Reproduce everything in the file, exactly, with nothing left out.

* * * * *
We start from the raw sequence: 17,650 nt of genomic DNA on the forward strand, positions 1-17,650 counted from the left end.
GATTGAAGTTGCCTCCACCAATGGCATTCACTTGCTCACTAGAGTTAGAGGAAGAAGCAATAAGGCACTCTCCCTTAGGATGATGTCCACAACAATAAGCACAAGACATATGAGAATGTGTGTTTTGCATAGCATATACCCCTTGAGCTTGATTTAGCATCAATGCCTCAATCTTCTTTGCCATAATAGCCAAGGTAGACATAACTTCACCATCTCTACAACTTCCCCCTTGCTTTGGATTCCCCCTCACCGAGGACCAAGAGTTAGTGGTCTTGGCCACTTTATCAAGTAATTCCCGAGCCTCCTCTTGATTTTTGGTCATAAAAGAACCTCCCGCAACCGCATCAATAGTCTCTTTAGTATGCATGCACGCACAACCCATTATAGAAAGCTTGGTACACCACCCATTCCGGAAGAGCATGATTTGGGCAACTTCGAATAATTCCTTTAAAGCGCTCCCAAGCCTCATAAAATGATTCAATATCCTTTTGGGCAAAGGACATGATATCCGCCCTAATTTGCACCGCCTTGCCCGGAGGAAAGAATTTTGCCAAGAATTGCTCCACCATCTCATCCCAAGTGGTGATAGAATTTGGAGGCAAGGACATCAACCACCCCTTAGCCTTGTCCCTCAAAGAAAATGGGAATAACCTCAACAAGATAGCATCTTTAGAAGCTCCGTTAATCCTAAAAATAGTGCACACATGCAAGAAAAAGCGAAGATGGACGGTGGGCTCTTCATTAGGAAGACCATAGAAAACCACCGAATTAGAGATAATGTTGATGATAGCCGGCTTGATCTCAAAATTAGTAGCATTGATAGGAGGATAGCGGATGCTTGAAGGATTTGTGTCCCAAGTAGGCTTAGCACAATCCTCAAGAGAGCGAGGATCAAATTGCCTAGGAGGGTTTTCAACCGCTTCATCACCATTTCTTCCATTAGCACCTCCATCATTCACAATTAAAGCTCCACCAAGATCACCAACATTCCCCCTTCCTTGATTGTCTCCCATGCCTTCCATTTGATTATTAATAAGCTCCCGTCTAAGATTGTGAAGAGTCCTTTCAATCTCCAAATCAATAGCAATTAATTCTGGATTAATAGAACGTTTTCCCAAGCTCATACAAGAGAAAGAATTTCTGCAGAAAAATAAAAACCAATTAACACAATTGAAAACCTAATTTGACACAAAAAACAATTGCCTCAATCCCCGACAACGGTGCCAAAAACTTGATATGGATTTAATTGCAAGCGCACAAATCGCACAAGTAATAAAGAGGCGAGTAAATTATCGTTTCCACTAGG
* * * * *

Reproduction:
We start from the raw sequence: 17,650 nt of genomic DNA on the forward strand, positions 1-17,650 counted from the left end.
GATTGAAGTTGCCTCCACCAATGGCATTCACTTGCTCACTAGAGTTAGAGGAAGAAGCAATAAGGCACTCTCCCTTAGGATGATGTCCACAACAATAAGCACAAGACATATGAGAATGTGTGTTTTGCATAGCATATACCCCTTGAGCTTGATTTAGCATCAATGCCTCAATCTTCTTTGCCATAATAGCCAAGGTAGACATAACTTCACCATCTCTACAACTTCCCCCTTGCTTTGGATTCCCCCTCACCGAGGACCAAGAGTTAGTGGTCTTGGCCACTTTATCAAGTAATTCCCGAGCCTCCTCTTGATTTTTGGTCATAAAAGAACCTCCCGCAACCGCATCAATAGTCTCTTTAGTATGCATGCACGCACAACCCATTATAGAAAGCTTGGTACACCACCCATTCCGGAAGAGCATGATTTGGGCAACTTCGAATAATTCCTTTAAAGCGCTCCCAAGCCTCATAAAATGATTCAATATCCTTTTGGGCAAAGGACATGATATCCGCCCTAATTTGCACCGCCTTGCCCGGAGGAAAGAATTTTGCCAAGAATTGCTCCACCATCTCATCCCAAGTGGTGATAGAATTTGGAGGCAAGGACATCAACCACCCCTTAGCCTTGTCCCTCAAAGAAAATGGGAATAACCTCAACAAGATAGCATCTTTAGAAGCTCCGTTAATCCTAAAAATAGTGCACACATGCAAGAAAAAGCGAAGATGGACGGTGGGCTCTTCATTAGGAAGACCATAGAAAACCACCGAATTAGAGATAATGTTGATGATAGCCGGCTTGATCTCAAAATTAGTAGCATTGATAGGAGGATAGCGGATGCTTGAAGGATTTGTGTCCCAAGTAGGCTTAGCACAATCCTCAAGAGAGCGAGGATCAAATTGCCTAGGAGGGTTTTCAACCGCTTCATCACCATTTCTTCCATTAGCACCTCCATCATTCACAATTAAAGCTCCACCAAGATCACCAACATTCCCCCTTCCTTGATTGTCTCCCATGCCTTCCATTTGATTATTAATAAGCTCCCGTCTAAGATTGTGAAGAGTCCTTTCAATCTCCAAATCAATAGCAATTAATTCTGGATTAATAGAACGTTTTCCCAAGCTCATACAAGAGAAAGAATTTCTGCAGAAAAATAAAAACCAATTAACACAATTGAAAACCTAATTTGACACAAAAAACAATTGCCTCAATCCCCGACAACGGTGCCAAAAACTTGATATGGATTTAATTGCAAGCGCACAAATCGCACAAGTAATAAAGAGGCGAGTAAATTATCGTTTCCACTAGG